In the scope of the OIE Reference Laboratory for equine influenza and equine herpesvirus infections (equine rhinopneumonitis, EHV), we are an active part of the Expert Surveillance Panel (ESP) for equine influenza. The panel follows disease outbreaks, vaccination successes, as well as the genetic and antigenic properties of new virus isolates in many countries around the globe.
Based on the collected information, the ESP suggests specific virus strains for use as antigen sources for use by vaccine manufacturers. At the last conference in Paris in early 2013, the ESP recommended the inclusion of the so-called Florida Clade 1 and Florida Clade 2 strains in the respective vaccines.
In order to determine the prevalence of EIV infections in Germany, sample kits containing virus transport medium, sterile swabs, and instructions, were sent to veterinarians all across Germany. Samples from horses that show respiratory distress are immediately sent to our laboratory and are then tested for EIV and EHV using virus isolation and quantitative PCR. In 2010-2012, we were able to identify EIV in many parts of Germany. The sequencing of the HA1 segment enabled us to show that the viruses circulating from 2010-2012 were mainly of the Florida Clade 2 strain, but recently a Clade 1 virus was also identified in disease outbreaks.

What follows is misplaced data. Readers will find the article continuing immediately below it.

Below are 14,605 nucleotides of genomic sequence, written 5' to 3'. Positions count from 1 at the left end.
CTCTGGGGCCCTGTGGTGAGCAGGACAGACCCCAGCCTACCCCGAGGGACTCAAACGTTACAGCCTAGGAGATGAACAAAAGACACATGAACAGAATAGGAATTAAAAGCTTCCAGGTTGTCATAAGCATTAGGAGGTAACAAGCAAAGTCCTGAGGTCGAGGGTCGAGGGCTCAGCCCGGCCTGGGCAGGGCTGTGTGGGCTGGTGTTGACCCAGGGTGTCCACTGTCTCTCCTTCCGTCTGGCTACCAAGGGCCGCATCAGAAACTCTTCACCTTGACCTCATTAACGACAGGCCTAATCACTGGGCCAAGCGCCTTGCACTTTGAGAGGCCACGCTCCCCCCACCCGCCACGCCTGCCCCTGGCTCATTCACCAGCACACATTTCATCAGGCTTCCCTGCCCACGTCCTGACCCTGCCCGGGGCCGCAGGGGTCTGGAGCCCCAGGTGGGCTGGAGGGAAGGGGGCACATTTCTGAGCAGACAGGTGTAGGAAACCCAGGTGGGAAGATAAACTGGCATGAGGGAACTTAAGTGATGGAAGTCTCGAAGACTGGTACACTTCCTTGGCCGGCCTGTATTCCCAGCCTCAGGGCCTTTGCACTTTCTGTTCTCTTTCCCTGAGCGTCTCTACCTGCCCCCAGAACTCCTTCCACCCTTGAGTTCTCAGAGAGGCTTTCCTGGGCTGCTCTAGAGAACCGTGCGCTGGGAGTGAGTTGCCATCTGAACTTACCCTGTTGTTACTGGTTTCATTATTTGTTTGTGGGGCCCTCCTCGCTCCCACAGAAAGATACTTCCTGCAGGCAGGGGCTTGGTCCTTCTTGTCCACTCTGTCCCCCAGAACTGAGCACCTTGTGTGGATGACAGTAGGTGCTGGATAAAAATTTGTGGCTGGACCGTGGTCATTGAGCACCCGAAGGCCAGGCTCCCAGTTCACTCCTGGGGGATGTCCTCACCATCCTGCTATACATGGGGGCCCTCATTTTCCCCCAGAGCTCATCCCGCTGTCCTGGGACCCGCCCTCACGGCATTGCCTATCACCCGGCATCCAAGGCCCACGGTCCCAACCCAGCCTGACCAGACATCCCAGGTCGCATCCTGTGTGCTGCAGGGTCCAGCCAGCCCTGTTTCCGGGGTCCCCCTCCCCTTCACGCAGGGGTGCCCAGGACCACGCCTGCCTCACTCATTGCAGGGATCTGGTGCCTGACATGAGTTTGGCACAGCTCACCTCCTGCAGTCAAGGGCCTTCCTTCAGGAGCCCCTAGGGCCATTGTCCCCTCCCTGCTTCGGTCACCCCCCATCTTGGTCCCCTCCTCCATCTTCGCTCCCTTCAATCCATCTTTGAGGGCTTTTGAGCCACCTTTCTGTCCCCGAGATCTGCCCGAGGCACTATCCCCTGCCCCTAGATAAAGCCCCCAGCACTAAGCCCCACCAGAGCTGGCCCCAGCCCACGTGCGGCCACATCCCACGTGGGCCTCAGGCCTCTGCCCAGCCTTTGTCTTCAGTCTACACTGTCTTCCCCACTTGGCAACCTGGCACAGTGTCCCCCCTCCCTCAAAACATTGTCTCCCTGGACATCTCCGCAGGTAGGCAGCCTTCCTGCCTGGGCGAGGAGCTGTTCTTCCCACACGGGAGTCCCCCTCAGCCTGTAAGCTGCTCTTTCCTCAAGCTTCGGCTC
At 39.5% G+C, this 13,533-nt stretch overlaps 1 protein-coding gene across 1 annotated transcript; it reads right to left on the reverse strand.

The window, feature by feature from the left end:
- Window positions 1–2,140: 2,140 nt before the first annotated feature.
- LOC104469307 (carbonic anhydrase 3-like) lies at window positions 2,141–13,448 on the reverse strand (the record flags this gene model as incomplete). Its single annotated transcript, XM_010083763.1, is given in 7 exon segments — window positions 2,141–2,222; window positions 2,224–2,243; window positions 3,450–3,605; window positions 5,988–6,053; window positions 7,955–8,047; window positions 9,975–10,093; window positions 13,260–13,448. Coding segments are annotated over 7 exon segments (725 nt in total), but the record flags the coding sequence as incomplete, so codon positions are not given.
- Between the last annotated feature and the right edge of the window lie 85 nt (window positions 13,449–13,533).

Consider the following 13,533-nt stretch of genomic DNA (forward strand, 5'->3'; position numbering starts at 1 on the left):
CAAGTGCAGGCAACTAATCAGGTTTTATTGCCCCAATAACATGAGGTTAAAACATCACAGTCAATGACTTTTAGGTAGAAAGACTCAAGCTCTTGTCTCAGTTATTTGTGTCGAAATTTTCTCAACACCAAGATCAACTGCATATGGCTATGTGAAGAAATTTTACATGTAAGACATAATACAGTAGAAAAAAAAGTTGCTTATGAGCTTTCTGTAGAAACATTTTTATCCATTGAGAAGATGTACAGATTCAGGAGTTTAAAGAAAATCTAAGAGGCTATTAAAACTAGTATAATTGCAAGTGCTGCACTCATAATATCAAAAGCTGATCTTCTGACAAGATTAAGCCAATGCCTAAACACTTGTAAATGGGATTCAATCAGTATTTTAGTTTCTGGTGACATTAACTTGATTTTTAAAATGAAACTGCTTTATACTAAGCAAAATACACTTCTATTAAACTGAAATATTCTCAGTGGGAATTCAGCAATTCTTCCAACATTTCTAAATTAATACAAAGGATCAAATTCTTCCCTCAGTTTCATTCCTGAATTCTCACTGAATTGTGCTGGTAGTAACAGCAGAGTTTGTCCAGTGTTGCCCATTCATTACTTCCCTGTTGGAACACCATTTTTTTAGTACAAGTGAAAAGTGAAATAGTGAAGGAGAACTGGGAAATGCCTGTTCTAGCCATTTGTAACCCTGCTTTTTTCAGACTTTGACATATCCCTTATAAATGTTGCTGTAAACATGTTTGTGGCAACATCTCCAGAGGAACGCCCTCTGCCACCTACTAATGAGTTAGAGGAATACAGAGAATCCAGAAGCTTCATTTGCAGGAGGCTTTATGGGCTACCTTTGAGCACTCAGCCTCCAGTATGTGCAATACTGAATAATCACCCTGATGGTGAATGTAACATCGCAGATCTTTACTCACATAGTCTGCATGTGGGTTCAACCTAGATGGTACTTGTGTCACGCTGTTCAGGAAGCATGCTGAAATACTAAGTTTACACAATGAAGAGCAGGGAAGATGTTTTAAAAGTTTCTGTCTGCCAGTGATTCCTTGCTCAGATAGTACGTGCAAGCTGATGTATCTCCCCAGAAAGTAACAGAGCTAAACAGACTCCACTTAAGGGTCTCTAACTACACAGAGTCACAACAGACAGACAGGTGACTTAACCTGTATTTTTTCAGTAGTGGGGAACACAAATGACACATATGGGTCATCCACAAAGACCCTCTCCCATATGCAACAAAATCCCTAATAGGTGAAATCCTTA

We also undertake virological and serological investigations of EIV in other countries, among them Kyrgyzstan, in order to study the EIV situation in the local equine population. Prof. Dr. Osterrieder visited Kyrgyzstan to help set up an observation project for respiratory diseases in the local equine population. Blood and nasal swab samples were taken from 76 non-vaccinated horses. Through virus cultivation of the nose samples, EIV could not be identified. Serums were tested for antibodies to EIV subtypes (H7N7 Prague and H3N8 Wildeshausen/08). H7N7 could not be identified in the population (HI Titer: 1:8 for the H3N8-isolate Wildeshausen/08. This result is a clear indication for the presence of EIV in the local equine population.
Dogs and cats are vulnerable to several Influenza subtypes. We are part of a serological observation with the aim of confirming the presence of influenza-specific antibodies in both species. To date, 750 dog and 400 cat samples were examined for antibodies using ELISA. Seroprevalences of influenza-specific antibodies were observed (3.4% in dogs and 2.2% in cats). The main HA type found in dogs and cats was H1, suggesting that owners may have transmitted the virus to their pets.